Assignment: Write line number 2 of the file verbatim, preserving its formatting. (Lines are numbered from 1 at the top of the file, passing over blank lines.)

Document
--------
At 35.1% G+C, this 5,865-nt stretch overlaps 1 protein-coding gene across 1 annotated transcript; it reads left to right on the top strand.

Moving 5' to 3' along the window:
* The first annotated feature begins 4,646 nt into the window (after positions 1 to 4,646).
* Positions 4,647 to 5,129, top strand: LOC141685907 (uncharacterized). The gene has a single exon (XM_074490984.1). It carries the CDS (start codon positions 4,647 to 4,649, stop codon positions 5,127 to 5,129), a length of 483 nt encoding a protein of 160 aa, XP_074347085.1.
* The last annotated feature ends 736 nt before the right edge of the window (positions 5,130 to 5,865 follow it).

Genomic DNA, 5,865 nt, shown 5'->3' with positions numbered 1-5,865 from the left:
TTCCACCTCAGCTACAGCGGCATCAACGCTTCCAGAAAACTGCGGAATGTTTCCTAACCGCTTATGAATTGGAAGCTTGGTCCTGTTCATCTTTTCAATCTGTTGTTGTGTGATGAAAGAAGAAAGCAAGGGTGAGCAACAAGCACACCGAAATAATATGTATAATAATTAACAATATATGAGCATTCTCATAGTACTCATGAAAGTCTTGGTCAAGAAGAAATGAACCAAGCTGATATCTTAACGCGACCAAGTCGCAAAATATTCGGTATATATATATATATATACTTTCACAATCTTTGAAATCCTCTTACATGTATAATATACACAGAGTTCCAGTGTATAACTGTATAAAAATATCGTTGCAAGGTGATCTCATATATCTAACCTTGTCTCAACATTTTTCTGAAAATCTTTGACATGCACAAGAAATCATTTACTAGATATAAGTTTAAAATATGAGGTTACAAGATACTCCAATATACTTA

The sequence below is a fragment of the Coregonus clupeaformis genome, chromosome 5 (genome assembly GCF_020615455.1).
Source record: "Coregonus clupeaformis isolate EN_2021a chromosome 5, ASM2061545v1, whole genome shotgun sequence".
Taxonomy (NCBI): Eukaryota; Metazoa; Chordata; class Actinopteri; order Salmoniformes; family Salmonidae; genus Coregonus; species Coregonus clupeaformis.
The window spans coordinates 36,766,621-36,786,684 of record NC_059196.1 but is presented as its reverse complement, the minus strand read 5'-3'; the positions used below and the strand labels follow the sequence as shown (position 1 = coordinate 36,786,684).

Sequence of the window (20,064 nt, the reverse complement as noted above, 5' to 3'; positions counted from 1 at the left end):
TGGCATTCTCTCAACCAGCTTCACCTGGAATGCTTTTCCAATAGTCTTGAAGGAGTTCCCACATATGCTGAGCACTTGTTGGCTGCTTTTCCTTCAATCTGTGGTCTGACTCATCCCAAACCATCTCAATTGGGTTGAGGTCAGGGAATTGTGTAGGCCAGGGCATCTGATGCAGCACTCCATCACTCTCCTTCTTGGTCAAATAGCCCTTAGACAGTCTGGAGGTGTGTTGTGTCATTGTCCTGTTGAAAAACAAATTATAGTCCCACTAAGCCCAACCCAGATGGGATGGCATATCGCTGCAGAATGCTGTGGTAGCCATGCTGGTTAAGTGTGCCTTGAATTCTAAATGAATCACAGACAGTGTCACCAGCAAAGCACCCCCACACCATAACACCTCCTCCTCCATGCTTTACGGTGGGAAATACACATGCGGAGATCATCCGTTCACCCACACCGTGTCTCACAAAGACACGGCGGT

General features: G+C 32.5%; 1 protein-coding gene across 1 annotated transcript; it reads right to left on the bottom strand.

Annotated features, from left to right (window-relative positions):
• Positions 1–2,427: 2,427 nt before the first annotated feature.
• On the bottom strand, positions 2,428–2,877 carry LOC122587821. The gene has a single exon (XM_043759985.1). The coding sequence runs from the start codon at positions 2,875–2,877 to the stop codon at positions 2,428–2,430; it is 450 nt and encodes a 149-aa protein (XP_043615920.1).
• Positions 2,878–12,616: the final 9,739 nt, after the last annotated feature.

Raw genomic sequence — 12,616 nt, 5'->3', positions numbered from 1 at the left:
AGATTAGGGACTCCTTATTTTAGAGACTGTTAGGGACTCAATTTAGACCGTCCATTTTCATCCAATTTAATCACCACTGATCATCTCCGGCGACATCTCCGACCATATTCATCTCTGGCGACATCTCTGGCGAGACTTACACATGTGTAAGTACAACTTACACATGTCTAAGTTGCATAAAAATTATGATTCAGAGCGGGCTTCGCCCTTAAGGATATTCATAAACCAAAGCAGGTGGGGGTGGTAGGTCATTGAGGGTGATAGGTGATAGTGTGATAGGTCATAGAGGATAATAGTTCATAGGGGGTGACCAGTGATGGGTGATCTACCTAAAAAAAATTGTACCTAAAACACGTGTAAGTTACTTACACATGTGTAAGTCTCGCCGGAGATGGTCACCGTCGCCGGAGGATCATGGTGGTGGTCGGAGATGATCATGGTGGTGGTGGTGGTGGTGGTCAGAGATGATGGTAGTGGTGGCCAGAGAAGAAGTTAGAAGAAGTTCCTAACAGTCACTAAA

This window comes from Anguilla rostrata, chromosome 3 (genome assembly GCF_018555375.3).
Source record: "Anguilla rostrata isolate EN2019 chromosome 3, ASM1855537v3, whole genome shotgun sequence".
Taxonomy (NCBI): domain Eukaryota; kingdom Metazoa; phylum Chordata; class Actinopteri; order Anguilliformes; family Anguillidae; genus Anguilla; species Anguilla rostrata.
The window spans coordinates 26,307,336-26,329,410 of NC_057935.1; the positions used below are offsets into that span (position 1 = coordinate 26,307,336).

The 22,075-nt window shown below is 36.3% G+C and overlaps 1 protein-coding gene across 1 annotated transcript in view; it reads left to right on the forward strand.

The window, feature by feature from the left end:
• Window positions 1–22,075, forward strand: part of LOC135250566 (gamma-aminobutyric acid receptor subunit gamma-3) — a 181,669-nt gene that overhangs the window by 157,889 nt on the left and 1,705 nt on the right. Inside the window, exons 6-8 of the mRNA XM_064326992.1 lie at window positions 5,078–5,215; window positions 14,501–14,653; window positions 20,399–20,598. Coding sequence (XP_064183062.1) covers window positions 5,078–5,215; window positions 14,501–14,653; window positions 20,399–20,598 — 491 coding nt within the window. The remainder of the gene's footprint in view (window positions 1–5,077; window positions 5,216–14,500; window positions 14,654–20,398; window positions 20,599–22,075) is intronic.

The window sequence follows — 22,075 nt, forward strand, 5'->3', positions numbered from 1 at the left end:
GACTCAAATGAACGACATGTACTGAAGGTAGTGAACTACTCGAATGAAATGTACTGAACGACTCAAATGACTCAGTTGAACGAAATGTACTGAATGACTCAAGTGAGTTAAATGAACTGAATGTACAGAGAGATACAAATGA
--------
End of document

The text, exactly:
Moving 5' to 3' along the window: